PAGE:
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Media Bureau Seeks Comment On Closed Captioning Of Internet Clips

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Released: December 13, 2013

PUBLIC NOTICE

Federal Communications Commission

News Media Information 202 / 418-0500

445 12th St., S.W.

Internet: http://www.fcc.gov

Washington, D.C. 20554

TTY: 1-888-835-5322

DA 13-2392

Released: December 13, 2013

MEDIA BUREAU SEEKS COMMENT ON APPLICATION OF

THE IP CLOSED CAPTIONING RULES TO VIDEO CLIPS

MB Docket No. 11-154

Comments Due: January 27, 2014
Reply Comments Due: February 26, 2014

Through this Public Notice, the Media Bureau seeks updated information on the closed
captioning of video clips delivered by Internet protocol (“IP”), including the extent to which industry has
voluntarily captioned IP-delivered video clips.1
In the IP Closed Captioning Order, pursuant to the Twenty-First Century Communications and
Video Accessibility Act of 2010 (“CVAA”),2 the Commission imposed closed captioning requirements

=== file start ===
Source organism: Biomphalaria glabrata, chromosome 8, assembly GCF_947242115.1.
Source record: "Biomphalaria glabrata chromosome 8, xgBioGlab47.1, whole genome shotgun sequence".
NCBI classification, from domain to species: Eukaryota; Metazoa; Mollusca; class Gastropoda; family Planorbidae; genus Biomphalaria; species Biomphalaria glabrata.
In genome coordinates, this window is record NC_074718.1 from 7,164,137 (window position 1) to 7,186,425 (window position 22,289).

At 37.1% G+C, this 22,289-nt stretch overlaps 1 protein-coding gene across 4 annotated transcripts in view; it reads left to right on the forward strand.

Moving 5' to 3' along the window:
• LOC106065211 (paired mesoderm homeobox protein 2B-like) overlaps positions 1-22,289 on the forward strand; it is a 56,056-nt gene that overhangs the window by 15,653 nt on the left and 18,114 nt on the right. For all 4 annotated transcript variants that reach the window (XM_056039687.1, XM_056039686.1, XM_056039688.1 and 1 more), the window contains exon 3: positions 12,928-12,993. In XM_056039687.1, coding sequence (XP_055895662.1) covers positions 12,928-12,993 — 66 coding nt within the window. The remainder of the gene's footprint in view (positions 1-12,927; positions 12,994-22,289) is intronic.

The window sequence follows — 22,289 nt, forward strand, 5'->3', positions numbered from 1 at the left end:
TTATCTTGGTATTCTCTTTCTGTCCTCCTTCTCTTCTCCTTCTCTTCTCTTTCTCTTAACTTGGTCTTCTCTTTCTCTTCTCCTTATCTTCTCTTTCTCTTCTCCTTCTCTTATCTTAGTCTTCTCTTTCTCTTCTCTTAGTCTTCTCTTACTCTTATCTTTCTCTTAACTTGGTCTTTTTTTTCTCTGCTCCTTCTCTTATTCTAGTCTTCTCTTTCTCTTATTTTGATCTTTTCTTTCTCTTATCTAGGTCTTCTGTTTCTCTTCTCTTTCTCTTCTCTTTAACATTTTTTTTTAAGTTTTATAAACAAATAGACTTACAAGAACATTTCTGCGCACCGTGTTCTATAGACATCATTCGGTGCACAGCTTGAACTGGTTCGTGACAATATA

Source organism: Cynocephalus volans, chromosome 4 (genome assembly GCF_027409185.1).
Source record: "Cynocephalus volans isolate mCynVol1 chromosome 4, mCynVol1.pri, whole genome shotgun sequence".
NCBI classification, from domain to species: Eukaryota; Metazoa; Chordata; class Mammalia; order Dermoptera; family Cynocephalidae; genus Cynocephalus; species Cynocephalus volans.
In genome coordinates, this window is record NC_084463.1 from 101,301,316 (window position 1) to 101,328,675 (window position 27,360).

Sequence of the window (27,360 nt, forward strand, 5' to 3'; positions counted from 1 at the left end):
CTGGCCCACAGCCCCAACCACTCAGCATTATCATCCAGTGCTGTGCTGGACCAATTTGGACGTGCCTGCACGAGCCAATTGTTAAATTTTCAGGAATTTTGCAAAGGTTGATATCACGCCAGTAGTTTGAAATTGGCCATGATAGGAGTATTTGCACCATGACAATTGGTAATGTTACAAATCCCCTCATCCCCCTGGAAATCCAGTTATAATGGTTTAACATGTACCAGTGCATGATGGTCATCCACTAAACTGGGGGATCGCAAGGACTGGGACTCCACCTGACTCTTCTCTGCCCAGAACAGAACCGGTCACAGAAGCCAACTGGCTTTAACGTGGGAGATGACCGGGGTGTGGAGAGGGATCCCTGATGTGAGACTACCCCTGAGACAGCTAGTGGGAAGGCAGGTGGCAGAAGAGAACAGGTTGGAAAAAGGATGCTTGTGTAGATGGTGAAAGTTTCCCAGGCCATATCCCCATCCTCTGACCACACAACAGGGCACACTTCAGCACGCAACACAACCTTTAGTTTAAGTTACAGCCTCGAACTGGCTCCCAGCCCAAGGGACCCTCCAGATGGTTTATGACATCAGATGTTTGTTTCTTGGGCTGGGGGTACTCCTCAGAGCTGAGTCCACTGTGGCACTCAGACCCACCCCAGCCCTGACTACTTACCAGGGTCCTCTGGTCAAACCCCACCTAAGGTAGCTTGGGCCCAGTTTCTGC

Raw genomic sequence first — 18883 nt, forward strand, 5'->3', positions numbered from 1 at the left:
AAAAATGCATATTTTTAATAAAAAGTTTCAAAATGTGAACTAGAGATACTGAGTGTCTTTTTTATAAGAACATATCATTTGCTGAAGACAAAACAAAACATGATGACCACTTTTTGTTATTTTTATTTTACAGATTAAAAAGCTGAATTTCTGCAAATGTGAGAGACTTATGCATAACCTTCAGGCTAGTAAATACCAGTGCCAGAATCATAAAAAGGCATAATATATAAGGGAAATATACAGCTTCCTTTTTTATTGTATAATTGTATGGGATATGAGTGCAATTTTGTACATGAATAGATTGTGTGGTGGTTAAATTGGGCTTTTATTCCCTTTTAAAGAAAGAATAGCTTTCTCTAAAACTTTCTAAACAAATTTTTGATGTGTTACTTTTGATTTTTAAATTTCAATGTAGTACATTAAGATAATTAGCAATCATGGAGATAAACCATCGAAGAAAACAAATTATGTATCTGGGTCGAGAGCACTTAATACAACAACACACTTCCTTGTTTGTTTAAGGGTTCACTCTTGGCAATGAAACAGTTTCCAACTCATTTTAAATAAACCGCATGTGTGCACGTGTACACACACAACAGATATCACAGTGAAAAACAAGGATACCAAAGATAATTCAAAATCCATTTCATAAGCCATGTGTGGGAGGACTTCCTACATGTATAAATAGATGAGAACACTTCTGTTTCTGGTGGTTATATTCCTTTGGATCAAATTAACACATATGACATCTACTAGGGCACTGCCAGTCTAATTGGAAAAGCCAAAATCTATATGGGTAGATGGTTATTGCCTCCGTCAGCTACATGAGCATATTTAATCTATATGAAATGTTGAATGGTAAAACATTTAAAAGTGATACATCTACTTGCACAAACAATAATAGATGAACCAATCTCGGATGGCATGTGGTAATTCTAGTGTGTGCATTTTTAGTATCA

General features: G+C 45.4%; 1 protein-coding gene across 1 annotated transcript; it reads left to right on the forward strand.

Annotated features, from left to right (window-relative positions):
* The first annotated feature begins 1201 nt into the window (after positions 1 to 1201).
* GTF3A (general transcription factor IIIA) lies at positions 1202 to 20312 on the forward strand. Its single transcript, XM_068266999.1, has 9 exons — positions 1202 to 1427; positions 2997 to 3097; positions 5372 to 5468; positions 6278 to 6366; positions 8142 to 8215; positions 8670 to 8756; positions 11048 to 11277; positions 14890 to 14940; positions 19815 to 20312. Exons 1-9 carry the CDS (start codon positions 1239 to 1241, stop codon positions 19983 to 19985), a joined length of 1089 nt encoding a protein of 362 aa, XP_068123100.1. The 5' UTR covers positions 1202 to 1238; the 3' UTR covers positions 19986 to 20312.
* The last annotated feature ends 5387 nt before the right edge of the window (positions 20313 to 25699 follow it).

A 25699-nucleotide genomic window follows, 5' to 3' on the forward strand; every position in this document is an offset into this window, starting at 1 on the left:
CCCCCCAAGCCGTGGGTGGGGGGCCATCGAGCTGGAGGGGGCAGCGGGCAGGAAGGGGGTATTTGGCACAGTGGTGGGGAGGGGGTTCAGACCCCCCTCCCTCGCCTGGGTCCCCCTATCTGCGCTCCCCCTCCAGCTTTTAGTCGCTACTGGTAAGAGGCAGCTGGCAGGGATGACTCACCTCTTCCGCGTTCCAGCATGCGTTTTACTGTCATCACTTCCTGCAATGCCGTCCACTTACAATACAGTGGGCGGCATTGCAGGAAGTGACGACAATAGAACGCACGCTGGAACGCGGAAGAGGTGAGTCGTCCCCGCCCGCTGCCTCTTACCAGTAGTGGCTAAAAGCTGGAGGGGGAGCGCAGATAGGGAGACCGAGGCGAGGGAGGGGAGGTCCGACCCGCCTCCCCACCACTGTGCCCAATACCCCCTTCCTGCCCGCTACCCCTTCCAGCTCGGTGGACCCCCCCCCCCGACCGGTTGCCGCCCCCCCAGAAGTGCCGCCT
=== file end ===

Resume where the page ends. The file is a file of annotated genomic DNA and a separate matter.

on the owners, providers, and distributors of IP-delivered video programming. The Commission
determined that the IP closed captioning rules initially should apply to full-length programming and not to
video clips, but it also stated its belief that Congress intended “to leave open the extent to which [video
clips] should be covered under this section at some point in the future.”3 Specifically, the Commission
noted that statements in the legislative history of the CVAA that Congress “intends, at this time, for the
regulations to apply to full-length programming and not to video clips or outtakes,”4 suggested that